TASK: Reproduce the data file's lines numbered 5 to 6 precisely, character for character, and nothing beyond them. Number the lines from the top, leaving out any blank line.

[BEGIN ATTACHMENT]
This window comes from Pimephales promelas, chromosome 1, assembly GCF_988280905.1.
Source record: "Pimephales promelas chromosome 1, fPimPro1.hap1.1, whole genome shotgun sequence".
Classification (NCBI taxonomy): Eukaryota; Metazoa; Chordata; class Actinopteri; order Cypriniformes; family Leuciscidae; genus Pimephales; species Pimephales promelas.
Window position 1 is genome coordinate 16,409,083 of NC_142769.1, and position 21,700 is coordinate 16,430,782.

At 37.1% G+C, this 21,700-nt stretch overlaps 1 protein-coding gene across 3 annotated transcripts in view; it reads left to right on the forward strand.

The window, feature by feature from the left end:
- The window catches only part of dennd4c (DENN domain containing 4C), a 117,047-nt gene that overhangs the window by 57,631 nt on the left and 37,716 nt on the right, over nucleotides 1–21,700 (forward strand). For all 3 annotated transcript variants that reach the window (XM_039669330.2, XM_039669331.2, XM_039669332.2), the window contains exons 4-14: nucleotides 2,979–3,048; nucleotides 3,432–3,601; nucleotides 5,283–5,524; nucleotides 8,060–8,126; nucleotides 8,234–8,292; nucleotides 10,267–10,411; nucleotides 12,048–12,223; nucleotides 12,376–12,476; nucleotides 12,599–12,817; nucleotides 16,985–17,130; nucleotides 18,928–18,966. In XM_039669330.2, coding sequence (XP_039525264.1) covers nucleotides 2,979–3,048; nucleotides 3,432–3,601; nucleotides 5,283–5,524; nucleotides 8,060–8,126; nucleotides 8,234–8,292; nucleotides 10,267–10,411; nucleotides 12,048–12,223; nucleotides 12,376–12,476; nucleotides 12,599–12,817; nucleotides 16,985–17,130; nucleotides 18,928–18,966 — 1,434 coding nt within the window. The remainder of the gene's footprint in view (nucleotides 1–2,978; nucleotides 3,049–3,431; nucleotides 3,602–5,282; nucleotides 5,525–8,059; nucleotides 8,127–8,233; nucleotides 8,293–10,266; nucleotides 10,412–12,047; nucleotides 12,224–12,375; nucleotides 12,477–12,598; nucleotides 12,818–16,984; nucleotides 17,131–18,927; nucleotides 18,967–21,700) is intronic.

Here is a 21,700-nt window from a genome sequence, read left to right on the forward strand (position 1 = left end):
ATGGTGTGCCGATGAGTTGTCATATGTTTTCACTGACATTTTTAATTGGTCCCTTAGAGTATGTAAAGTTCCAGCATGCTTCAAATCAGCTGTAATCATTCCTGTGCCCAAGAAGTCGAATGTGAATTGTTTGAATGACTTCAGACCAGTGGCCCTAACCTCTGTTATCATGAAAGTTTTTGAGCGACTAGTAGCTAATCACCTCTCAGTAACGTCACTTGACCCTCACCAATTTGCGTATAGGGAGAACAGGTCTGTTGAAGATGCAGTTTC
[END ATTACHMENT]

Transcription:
At 37.1% G+C, this 21,700-nt stretch overlaps 1 protein-coding gene across 3 annotated transcripts in view; it reads left to right on the forward strand.

The window, feature by feature from the left end: